A few years back our church had launched a new campaign to open a couple new campuses. In that campaign we had allotted some money to upgrade our tech infrastructure at our main campus to handle additional campuses. But soon a small upgrade turned a lot bigger and became a full overhaul with tons of new gear with big upgrades. Justification came on the fact that all old gear would be sent to a new campus since it all still worked great! The time came for the install of all the new gear and at the time I was so excited. It was Christmas for the nerds!
The weekend before the install I was talking to our facilities manager, that weekend he had counted a good handful of cars pull into the parking lot and the pull right out because there was no where to park. Every inch of the parking lot was used, sure if they were to try hard enough they could have found somewhere to park, we have parking people that will help with that. But the fact of the matter was we had a dirt parking lot that had turned into a mud lot from melting snow and was impossible to park in, but we didn’t have the funds required to pave it for additional parking.
So here we were about to install brand new gear hoping to reach more people for Christ but we couldn’t even get people in the building because they had no place to park. Now I hold a very high respect for the leadership of our church, honestly I think the tech team did a really good job selling the need for upgrades, not to mention it all came out of the campaign budget. But I felt very convicted. Would more people come to Christ because of our upgrades? The new projectors were necessary as the old ones needed replacing, so that was good, and our production level went up, but we were producing a great product before. We just made our wish list a priority and In turn we got what we wanted not what we needed. It was at this point that I started to reevaluate how we spent money. I realized that there is a balance between cost vs. reward. Some things are worth spending money on, and some things aren’t or should be scaled back. At the end of the day quality matters but where on the quality scale do we need to be in order to reach people effectively. If on a scale of 1-10 you need to achieve a 7, then shoot for a 7, the amount of people that will know the difference and care will be so small, and just think what the left over money could do for your church.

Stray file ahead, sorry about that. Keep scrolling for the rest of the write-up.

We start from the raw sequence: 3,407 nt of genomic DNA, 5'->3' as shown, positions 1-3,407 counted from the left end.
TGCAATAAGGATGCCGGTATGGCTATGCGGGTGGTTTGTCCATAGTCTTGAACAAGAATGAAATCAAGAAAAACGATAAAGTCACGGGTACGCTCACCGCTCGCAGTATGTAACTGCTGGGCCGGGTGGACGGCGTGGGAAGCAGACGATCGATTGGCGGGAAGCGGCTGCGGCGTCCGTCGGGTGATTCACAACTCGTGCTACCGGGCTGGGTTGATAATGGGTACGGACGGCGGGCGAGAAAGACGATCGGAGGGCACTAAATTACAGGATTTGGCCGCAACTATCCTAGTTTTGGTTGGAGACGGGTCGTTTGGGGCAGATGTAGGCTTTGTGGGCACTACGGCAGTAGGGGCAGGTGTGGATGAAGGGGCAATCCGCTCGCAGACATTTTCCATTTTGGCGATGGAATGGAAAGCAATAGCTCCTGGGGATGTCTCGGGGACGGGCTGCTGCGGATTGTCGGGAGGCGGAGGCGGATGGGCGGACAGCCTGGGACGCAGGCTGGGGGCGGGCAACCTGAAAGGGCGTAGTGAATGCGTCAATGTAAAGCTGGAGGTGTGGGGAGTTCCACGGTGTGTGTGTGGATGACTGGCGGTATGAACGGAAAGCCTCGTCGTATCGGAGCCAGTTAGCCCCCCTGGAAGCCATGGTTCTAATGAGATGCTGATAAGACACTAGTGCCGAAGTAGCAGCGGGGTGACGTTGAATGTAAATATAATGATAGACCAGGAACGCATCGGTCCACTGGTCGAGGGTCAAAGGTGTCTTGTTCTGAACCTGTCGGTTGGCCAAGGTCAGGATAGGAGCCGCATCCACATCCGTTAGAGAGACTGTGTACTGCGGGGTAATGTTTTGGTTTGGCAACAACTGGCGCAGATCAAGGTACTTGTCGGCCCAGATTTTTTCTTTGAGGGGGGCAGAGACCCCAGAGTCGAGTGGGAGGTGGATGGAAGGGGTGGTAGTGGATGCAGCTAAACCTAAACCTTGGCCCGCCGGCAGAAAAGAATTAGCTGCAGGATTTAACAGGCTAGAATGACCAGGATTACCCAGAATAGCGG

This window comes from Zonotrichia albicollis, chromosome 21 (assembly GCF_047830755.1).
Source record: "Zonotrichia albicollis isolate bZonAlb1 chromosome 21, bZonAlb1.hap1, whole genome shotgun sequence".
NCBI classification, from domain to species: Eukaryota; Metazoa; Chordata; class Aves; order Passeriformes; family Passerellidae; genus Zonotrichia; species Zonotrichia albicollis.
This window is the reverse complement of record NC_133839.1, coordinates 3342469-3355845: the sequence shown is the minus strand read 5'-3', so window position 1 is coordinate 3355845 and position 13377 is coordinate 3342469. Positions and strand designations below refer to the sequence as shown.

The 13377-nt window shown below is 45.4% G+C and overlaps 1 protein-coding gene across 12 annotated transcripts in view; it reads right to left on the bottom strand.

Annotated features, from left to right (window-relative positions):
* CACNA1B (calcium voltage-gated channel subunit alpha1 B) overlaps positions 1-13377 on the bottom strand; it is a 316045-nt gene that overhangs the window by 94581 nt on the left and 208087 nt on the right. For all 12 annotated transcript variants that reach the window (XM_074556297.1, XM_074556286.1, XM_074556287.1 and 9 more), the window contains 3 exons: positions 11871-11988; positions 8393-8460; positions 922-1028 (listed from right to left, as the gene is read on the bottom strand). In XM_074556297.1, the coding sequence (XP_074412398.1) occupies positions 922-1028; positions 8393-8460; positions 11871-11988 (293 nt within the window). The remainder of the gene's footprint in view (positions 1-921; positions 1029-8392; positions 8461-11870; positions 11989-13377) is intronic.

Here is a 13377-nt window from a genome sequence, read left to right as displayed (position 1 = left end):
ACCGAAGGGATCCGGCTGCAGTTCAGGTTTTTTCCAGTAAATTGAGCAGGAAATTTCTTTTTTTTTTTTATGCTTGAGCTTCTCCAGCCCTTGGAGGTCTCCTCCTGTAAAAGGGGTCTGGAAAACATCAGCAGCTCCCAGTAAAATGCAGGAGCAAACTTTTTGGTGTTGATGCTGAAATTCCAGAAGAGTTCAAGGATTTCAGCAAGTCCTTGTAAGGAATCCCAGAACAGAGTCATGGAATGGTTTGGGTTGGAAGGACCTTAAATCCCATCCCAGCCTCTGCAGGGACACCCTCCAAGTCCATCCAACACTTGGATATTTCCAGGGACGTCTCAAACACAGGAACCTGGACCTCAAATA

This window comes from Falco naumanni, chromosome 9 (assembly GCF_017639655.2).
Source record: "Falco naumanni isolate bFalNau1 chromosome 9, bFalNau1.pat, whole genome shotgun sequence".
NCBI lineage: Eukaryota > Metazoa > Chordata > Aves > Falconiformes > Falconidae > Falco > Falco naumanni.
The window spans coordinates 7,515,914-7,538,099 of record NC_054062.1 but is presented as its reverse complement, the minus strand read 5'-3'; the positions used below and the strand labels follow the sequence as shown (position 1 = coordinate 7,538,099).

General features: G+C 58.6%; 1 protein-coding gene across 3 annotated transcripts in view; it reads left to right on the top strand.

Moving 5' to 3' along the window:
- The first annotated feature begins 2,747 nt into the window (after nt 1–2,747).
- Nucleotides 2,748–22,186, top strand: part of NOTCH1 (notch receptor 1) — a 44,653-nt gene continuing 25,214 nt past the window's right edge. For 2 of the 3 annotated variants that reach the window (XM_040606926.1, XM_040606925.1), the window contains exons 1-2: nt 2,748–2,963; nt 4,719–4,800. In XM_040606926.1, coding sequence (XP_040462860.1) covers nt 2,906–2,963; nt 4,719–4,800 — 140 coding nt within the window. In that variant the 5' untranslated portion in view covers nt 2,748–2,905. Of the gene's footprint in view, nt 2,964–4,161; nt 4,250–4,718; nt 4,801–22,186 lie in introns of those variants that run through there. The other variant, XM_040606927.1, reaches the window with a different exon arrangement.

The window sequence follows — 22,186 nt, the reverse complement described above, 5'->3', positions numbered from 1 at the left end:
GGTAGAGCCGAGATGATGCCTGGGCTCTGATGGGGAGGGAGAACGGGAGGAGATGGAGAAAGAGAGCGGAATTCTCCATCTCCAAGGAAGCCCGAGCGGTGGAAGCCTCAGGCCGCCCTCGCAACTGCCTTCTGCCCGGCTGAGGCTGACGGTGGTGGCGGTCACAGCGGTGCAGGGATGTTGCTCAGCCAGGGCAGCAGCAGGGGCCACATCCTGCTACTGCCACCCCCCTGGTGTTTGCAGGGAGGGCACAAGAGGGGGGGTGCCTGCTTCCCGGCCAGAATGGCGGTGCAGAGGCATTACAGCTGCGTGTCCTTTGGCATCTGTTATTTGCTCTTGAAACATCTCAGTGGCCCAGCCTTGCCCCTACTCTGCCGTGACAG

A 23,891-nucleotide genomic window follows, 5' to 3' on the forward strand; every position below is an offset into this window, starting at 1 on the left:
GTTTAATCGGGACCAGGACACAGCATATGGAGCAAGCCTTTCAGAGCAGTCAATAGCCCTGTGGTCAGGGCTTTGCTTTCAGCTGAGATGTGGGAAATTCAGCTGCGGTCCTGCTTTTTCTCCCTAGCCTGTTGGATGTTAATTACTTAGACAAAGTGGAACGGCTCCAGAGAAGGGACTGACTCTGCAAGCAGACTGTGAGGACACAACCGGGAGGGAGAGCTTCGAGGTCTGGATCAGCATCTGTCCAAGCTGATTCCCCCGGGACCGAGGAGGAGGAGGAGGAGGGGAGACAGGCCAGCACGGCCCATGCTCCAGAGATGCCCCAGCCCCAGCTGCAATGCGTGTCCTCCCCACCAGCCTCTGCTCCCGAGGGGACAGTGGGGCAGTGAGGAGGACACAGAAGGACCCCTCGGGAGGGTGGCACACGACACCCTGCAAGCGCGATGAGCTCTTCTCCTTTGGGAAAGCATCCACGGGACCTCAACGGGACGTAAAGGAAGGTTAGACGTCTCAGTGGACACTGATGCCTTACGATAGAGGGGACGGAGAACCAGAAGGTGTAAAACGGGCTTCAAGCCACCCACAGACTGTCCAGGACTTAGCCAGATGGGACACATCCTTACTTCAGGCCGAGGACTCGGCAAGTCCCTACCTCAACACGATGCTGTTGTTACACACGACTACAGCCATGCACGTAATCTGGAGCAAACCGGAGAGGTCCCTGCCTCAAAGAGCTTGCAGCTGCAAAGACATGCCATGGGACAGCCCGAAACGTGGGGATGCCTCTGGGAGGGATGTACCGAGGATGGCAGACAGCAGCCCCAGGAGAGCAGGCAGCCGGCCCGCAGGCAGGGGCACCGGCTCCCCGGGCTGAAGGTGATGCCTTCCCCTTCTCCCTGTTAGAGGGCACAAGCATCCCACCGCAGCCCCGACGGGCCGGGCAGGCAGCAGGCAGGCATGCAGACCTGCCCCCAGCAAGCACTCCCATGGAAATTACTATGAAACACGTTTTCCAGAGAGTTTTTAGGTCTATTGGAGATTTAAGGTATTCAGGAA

I have recently been working on a project with a church to upgrade their video system. I worked with the client to design a pretty modest systems upgrade, not the smallest we could have done but the right system for what they are trying to accomplish. This facility has been doing video for a long time but it is time for them to upgrade. Once the quote came back we went line by line describing why they need this or that and basically nickel and dime the bid. What it came down to was the guy in charge of the upgrade wanted to make sure the churches money was being utilized as wisely as possible. That no extra fluff was added to the bid. We talked about pros, cons, and alternatives on each line item because even though he was concerned with quality, it was all about cost vs.reward. We only cut one item, which I knew would probably happen but wanted to give him pricing on any way. The thing I appreciate most about the company I was working with is that they strive to be practical, choosing the best piece of gear for the job while being conservative with the budget, and not trying to make quotas or let their agendas play into it.
I guess I challenge you to have a cost vs reward mindset when choosing gear. I have been on the side of spending tons of money and I have seen other places turn just as good of a product with much, much less. Plenty of churches are exploding using systems that aren’t top end, but solid, accomplishing the same goal at half the budget. So when having the discussions of used vs new, HD vs SD, 6 cameras vs 4, switcher A or B, keep in mind your end goal and the cost vs reward that goes along with those decisions.
There is nothing wrong with spending a little more to make for a better product, but ask yourself the question will the audience notice, or will the benefits only be seen by a few. Will more people come to Christ if you spend more? It is important to always keep the big goal in mind in all your gear purchases. Evaluate line by line, find alternatives. Narrow in on the key principals to pulling off quality production, spend where you have to, not where you want to.